Friday, July 1, 2011

I probably am the perpetual teenager when it comes to reading choices. Since elementary days up to post-college years, I still enjoy reading novels targeted at hormonally imbalanced pre-adults. When it comes to YA Novels, I think I've read them all, at least the ones people are talking about. Yes, I've endured even the phenomenal Twilight series with its neuron-killing plot and a heroine you'd want to beat with Thor's hammer.

Stephanie Meyer's books aside, I just love the genre. There's this light and free-flowing feeling I get when I read books in the YA category. I especially like those which are infused with supernatural / dystopian alternate universe element to them. Think The Hunger Games Trilogy by Suzanne Collins and The Mortal Instruments by Cassandra Clare.

And yes, it gets formulaic sometimes, when the Ordinary Girl meets Tortured Mysterious New Student Guy Who May Or May Not Be Human in Science class. Then there's the sexy and heart-palpitating Forbidden Love arc after we find out that the protagonist is actually a Vampire / Werewolf / Fallen Angel / Witch. Reading novels like these is simple and entertaining and I pursue it even though it may not give a 20-something young professional like me bragging points when asked what kind of books have I perused.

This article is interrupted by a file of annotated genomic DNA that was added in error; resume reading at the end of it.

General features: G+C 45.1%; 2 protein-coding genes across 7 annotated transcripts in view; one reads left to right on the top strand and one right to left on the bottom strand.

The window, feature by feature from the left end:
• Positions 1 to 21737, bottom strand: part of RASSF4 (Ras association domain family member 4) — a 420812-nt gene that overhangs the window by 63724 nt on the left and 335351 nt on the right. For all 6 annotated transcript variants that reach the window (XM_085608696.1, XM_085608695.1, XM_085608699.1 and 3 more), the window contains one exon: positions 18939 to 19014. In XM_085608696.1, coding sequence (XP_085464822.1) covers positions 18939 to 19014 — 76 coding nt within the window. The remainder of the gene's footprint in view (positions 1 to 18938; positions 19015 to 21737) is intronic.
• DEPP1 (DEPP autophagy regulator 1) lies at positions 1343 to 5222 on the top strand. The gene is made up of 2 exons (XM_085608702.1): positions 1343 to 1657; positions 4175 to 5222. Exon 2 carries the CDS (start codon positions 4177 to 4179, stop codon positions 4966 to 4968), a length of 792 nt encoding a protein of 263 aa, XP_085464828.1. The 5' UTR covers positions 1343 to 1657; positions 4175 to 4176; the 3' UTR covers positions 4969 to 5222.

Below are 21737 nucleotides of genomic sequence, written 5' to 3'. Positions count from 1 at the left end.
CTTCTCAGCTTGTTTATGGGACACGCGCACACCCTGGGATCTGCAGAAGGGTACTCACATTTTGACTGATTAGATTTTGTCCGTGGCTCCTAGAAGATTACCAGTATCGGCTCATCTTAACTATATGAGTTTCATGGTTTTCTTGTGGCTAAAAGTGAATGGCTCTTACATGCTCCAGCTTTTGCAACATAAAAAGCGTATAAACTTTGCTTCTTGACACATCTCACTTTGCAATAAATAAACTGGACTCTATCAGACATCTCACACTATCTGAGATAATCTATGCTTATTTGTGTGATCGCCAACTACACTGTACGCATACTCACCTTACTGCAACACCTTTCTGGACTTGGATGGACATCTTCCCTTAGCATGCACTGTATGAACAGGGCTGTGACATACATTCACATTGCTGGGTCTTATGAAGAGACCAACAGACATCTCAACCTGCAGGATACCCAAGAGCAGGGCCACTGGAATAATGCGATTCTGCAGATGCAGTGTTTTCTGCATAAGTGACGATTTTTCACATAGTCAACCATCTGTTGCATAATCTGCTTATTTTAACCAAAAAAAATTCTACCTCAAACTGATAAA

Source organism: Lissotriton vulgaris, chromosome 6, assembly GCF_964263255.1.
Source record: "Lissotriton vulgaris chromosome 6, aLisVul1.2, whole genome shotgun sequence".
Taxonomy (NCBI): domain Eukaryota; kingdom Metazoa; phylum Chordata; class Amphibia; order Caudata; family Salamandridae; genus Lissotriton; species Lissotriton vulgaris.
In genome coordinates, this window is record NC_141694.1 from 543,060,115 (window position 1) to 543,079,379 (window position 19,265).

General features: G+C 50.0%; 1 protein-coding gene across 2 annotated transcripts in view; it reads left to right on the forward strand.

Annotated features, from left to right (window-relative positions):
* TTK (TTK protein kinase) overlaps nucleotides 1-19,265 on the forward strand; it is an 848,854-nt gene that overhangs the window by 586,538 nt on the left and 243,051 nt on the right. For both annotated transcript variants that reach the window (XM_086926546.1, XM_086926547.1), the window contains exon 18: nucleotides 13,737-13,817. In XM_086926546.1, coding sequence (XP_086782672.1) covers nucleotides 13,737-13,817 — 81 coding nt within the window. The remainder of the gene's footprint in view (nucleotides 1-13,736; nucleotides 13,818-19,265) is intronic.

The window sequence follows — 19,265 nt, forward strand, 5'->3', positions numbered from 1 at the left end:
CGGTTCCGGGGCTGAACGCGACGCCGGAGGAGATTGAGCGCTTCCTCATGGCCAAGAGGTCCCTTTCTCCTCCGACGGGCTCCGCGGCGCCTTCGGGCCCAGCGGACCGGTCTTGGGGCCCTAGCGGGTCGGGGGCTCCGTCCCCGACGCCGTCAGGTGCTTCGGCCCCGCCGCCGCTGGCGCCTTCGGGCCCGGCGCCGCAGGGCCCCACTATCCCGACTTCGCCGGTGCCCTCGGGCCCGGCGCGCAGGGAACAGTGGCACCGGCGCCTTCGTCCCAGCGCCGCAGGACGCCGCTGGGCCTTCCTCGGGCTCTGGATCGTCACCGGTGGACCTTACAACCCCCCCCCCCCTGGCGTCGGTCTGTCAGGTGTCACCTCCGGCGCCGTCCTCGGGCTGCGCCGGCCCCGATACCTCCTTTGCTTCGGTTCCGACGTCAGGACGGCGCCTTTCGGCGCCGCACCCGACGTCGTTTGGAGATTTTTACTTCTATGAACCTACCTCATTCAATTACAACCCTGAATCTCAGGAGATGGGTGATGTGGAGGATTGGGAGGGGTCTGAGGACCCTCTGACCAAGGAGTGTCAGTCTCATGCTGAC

The problem is this: There may be a myriad of books to choose from in this category with international books, so much that sometimes their world and themes overlap, however, there is a lot of catching up to do with regards to our local literature. All I see are children's books, chick lits and award-winning deep novels about poverty, corruption and drugs that are way too depressing for a teenager to spend time on. There is simply not much to choose from in the YA arena, if at all.

Having read countless of these kind of novels set in New York, or some other city in the United States, I do wish to be able to read one set here locally in our country just so it can be much more relatable to our teens. Imagine Good vs. Evil battling it out in Tondo or a Shopaholic desperately haggling in Divisoria. Our country, our places, our customs, mannerisms are so rich with potential I'm disappointed that, with all the talented writers we have, not a lot have attempted to flourish in such a popular category. 

I believe in the power of reading and how it helps form the mind of an individual, especially when they start at a young age. Young Adult fiction books have their own special power because the characters in the books are especially formulated so that readers can relate to them. It puts a person into other worlds and situations that would be dangerous otherwise if done in real life but gives off the same lessons that could be learned from such scenarios. 

I do hope that with the rise of the international YA scene, our country follows. There is so much untapped power in the genre that I think, if written brilliantly, could upset the long standing bestseller's list dominated by international titles. Now that is a novel I would be proud to read.


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